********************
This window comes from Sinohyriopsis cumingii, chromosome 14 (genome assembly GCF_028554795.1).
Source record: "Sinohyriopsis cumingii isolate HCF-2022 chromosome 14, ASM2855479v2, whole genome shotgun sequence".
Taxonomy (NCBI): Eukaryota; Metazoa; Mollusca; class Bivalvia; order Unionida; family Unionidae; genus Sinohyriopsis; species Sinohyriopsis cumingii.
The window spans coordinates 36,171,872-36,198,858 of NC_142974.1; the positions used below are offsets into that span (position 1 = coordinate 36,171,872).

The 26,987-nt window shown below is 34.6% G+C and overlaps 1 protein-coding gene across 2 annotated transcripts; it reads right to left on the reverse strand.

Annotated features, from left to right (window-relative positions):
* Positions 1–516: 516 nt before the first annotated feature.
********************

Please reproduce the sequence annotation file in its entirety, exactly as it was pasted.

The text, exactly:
This window comes from Sinohyriopsis cumingii, chromosome 14 (genome assembly GCF_028554795.1).
Source record: "Sinohyriopsis cumingii isolate HCF-2022 chromosome 14, ASM2855479v2, whole genome shotgun sequence".
Taxonomy (NCBI): Eukaryota; Metazoa; Mollusca; class Bivalvia; order Unionida; family Unionidae; genus Sinohyriopsis; species Sinohyriopsis cumingii.
The window spans coordinates 36,171,872-36,198,858 of NC_142974.1; the positions used below are offsets into that span (position 1 = coordinate 36,171,872).

The 26,987-nt window shown below is 34.6% G+C and overlaps 1 protein-coding gene across 2 annotated transcripts; it reads right to left on the reverse strand.

Annotated features, from left to right (window-relative positions):
* Positions 1–516: 516 nt before the first annotated feature.